Nobel Peace Prize winner Nadia Murad calls for action against IS

Murad’s comments were part of a speech during a ceremony on Monday where she and Congolese doctor Denis Mukwege received the Nobel Peace Prize in Norway.
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ERBIL (Kurdistan 24) – Yezidi (Ezidi) activist Nadia Murad on Monday called on the international community to act against the Islamic State (IS), which still poses a threat to the ethnoreligious minority group.

Murad’s comments were part of a speech during a ceremony where she and Congolese doctor Denis Mukwege received the Nobel Peace Prize in Oslo, Norway, for “their efforts to end the use of sexual violence as a weapon of war and armed conflict.”

Murad, an Ezidi survivor of the terrorist organization, is the first Goodwill Ambassador for the Dignity of Survivors of Human Trafficking for the United Nations.

“Da’esh has worked in all ways to exterminate… the Ezidi component, by killing men, capturing women, and destroying places of worship,” she said, using the Arabic acronym for IS.

The Ezidi survivor was subjected to various kinds of violence by members of the extremist group following its takeover of the city of Sinjar (Shingal) in August 2014. Murad was one of a few women who fled from IS and has since recounted her suffering to the world.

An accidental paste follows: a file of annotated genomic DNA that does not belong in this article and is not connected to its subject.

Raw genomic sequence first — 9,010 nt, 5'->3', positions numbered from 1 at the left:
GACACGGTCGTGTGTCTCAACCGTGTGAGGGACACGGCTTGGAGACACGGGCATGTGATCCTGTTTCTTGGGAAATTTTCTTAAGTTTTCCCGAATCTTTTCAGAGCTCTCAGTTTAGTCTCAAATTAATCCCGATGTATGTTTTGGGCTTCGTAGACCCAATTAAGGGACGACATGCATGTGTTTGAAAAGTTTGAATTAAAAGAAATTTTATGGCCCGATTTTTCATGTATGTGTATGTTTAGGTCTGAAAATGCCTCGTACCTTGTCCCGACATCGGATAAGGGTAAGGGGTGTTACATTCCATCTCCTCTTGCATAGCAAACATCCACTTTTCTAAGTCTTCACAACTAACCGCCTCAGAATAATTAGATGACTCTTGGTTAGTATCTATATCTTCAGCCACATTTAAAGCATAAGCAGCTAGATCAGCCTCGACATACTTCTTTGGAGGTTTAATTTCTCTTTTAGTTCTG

“I hope that today marks the beginning of a new era in which peace is a priority for humankind,” she said.

Murad added that she wanted the sympathies directed at the Ezidis for their sufferings translated into action as “Da’esh still poses a threat” toward the minority group.

“The perpetrators of sexual violence against Ezidi and other women and girls are yet to be prosecuted for these crimes.”

The Kurdistan Region’s Ezidi Rescue Office on Sunday said 3,084 Ezidis remain in IS captivity or their whereabouts are unknown.

“If justice is not done, this genocide will be repeated against us and against other vulnerable communities,” Murad stated.

The emergence of IS and its violent assault on the predominantly Ezidi city of Shingal in 2014 led to the displacement of hundreds of thousands of Ezidis. Most of them fled to the Kurdistan Region, while others moved to neighboring countries in the region or Western states.

Murad thanked the countries that had recognized the Ezidi genocide and aided them in various ways in the past four years, Canada and Australia for providing a haven for Ezidi refugees, and the UN for its efforts to bring the perpetrators of war crimes in Iraq to justice.

She also thanked the Kurdistan Region for hosting members of their community since 2014.

Editing by Karzan Sulaivany